While concerts and festivals through most of the summer are canceled or postponed, the West Virginia Symphony Orchestra is still going forward with plans for its 2020-2021 season.
Because of the COVID-19 pandemic, the WVSO was forced to cancel its spring shows, including the annual Symphony Sunday performance on the lawn of the University of Charleston.
Conductor Lawrence Loh said canceling so many concerts was hard for everyone.
“It was hard on the musicians,” he said. “It was difficult for me. So much of what I do is with other people, and not being able to do what I do has been hard.”
But Loh said the WVSO plans to come back later in the year stronger and bolder than before.
“When we started planning the new season, we wanted it to be absolutely spectacular,” he said. “One of the things we’ve tried to do is pair up the music, do something really recognizable in every program, something everyone can get excited about and then do something adventurous that maybe the audience can fall in love with in the same way, we, the musicians on stage have.”
The upcoming season will include classical standards and some new works.
The season begins Oct. 3 at the Clay Center with the 250th birthday celebration of composer Ludwig Van Beethoven. The show will include the overture to “Egmont,” Beethoven’s “Piano Concerto No. 5” and the iconic “5th Symphony.”
Loh said, “The ‘5th Symphony’ is a piece every conductor loves and fears. There are so many ways to interpret this music and I’m excited to present my way with these musicians.”
In November, it’s a “Celebration of Strings,” featuring Barber’s “Adagio for Strings” and a violin concerto by Mexican composer Arturo Marquez with guest violinist Anne Akiko Meyers.
“It’s literally hot off the presses,” Loh said.
Jan. 9, the symphony returns in 2021 with “Made in America,” a concert showcasing American made music, including Bela Bartok’s “Concerto for Orchestra,” which was written in 1943 by the Hungarian composer after he came to America during World War II, Leonard Bernstein’s “Serenade,” featuring violinist Philippe Quint and a new composition from local composer and West Virginia Public Broadcasting classical music host, Matt Jackfert.
Loh said, “It’s currently untitled. Matt is in the middle of writing it. I’ve only told him how long and what orchestration is available, but it’s very open.”
The conductor said the symphony was excited to see what the young composer came up with.
Feb. 6, the WVSO presents “Romance Abounds,” which features “Finlandia” by Sibelius performed side by side with the West Virginia Youth Symphony and Rachmaninoff’s “Piano Concerto No. 2,” along with Tchaikovsky’s “Symphony No. 6.”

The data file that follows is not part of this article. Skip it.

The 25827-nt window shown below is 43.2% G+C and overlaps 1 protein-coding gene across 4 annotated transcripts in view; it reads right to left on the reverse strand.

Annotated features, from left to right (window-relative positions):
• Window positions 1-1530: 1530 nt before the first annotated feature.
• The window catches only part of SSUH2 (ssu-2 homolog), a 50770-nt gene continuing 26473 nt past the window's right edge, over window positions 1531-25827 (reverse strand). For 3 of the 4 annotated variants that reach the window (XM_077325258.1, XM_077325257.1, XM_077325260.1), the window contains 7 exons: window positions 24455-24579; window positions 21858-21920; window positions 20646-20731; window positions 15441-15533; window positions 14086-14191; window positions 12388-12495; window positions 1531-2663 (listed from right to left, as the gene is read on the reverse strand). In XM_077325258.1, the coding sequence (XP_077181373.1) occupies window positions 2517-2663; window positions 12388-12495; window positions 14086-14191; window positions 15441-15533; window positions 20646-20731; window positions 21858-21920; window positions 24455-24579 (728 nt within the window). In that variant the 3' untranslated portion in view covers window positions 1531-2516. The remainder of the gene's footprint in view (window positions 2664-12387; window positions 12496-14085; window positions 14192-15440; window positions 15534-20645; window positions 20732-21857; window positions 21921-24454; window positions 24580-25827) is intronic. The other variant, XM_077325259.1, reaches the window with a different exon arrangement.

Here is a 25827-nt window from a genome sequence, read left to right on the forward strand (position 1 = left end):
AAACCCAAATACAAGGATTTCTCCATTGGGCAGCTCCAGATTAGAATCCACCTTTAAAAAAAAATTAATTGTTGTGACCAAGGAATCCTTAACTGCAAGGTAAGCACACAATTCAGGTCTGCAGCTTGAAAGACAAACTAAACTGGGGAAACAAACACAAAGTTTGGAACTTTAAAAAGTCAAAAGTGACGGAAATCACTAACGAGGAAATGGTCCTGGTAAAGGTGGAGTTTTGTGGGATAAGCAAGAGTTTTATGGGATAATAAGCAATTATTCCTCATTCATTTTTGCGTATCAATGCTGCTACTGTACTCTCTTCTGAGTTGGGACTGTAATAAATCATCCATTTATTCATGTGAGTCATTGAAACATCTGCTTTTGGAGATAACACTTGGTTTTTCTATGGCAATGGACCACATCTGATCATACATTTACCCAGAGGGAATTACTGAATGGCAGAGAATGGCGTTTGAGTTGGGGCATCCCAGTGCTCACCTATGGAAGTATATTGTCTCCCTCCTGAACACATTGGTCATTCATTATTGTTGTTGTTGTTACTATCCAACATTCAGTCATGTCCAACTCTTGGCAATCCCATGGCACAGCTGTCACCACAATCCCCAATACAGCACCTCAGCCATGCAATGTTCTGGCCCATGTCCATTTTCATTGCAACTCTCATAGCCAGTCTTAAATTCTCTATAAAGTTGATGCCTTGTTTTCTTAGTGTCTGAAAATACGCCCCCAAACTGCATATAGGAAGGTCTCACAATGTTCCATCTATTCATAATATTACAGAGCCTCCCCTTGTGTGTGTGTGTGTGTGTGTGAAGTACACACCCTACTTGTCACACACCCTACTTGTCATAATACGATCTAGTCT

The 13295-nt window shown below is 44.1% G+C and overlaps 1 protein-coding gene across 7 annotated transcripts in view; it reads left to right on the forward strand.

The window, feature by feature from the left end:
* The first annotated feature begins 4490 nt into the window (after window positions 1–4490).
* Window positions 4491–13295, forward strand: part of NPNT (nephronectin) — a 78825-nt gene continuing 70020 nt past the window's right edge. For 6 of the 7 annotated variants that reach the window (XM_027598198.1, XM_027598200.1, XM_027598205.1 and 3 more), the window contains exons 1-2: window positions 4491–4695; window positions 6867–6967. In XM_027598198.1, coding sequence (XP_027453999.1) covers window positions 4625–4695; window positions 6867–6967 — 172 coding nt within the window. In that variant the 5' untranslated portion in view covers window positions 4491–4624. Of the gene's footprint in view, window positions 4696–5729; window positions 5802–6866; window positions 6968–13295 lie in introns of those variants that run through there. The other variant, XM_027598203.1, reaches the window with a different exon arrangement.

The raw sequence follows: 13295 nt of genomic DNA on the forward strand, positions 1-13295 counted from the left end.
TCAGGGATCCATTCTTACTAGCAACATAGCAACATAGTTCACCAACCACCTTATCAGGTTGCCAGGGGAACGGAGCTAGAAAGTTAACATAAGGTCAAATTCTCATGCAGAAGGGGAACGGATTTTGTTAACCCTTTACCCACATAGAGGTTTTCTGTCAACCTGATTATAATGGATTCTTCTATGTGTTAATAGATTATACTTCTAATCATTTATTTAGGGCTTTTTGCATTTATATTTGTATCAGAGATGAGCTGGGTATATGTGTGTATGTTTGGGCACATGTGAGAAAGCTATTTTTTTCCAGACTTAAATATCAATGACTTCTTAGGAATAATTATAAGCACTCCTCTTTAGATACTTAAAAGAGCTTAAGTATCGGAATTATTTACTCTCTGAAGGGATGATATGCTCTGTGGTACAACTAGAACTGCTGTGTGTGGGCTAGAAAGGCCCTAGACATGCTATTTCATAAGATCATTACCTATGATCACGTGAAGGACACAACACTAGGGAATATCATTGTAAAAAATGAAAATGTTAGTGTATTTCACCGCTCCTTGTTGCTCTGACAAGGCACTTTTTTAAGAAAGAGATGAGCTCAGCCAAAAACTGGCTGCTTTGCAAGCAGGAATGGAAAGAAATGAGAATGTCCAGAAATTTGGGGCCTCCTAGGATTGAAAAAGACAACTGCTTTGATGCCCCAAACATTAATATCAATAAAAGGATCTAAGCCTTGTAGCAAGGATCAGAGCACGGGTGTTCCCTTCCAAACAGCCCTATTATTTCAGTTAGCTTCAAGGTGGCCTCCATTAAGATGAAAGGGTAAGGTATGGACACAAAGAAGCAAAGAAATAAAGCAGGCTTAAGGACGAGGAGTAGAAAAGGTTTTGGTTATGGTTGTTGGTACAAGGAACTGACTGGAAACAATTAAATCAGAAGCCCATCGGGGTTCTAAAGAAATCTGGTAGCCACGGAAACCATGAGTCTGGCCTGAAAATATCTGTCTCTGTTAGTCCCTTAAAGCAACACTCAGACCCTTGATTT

For March 13, it’s “Music from the Harp.”
The concert will include Missy Mazzoli’s “River Rouge Transfiguration,” Mozart’s “Requiem” with the West Virginia Symphony Chorus, and Gliere’s “Harp Concerto” with returning guest harpist Emily Levin.
“We had Emily here for a casual classics show and she made such a huge impression with the orchestra and we wanted to feature her again,” Loh said.
The season will end May 1 with Smetana’s “Vlatava” (the Moldau) from “Ma Vlast,” a flute concerto by Puts, featuring guest Annie Wu and “Symphony No. 5” by Shostakovich.
Along with the Symphonic Series, the WVSO will also offer a companion Pops series.
Oct. 17 is “Broadway Blockbuster,” featuring the music of Broadway.
“That’s a lot of the music we listen to and play around the house,” Loh said. “But I don’t think we’re all that unusual. A lot of families gather around the piano and play Broadway music.”
On Dec. 5, the WVSO presents another “Sounds of the Season,” with returning guest conductor, Michelle Merrill.
Merrill has conducted “Sounds of the Season” three years in a row.
“She’s really kind of made this into a tradition,” Loh said. “The audience loves her.”
Also, Dec. 12, the WVSO will once again partner with the Charleston Ballet for two productions of “The Nutcracker.”
The annual collaboration is not part of the Pops season.
On Feb. 27, it’s “Harry Potter vs. Star Wars,” which includes music from all nine of the “Star Wars” trilogy films, as well as music from “Solo: A Star Wars Story” and music from the different Harry Potter films.
“It’s about 80% John Williams music,” Loh said.
Williams wrote music for all three of the “Star Wars” film trilogies and contributed to “Solo: A Star Wars Story.” He also wrote music for the first three Harry Potter films.
On April 24, the symphony presents “Bugs Bunny at the Symphony II,” a concert mixing classical standards with classic Warner Brothers cartoons, like Bugs Bunny and Daffy Duck.
Loh said this show was rescheduled from two years ago after the conductor scheduled to appear had fallen ill and been unable to make the trip.
“We got a lot of feedback about that show,” he said. “People wanted to see it and we were able to reschedule.”
Loh said the symphony’s announcement is based on hopes that the pandemic and the social distancing practices that come with it will wind down over the weeks and months ahead.
“Obviously, we’re paying attention to what is allowable and what is safe,” he said. “We just didn’t want to postpone indefinitely.”
Subscription packages for the West Virginia Symphony Orchestra’s 2020-2021 season go on sale later this week. Prices range from $107 to $560, based on series and seating.
Single tickets go on sale late summer. Single ticket prices will likely range between $13 and $74 based on seating.
For more information, call 304-957-9876 or visit wvsymphony.org.